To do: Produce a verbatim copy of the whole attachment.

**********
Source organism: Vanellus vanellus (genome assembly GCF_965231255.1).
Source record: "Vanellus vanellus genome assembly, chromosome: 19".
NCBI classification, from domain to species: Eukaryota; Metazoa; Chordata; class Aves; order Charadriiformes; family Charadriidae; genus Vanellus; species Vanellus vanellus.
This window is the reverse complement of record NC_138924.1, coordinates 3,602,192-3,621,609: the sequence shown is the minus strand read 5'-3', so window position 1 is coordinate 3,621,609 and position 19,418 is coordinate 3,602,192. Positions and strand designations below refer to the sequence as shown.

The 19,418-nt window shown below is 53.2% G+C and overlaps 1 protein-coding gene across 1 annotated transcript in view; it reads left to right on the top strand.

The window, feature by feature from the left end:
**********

Source organism: Vanellus vanellus (genome assembly GCF_965231255.1).
Source record: "Vanellus vanellus genome assembly, chromosome: 19".
NCBI classification, from domain to species: Eukaryota; Metazoa; Chordata; class Aves; order Charadriiformes; family Charadriidae; genus Vanellus; species Vanellus vanellus.
This window is the reverse complement of record NC_138924.1, coordinates 3,602,192-3,621,609: the sequence shown is the minus strand read 5'-3', so window position 1 is coordinate 3,621,609 and position 19,418 is coordinate 3,602,192. Positions and strand designations below refer to the sequence as shown.

The 19,418-nt window shown below is 53.2% G+C and overlaps 1 protein-coding gene across 1 annotated transcript in view; it reads left to right on the top strand.

The window, feature by feature from the left end: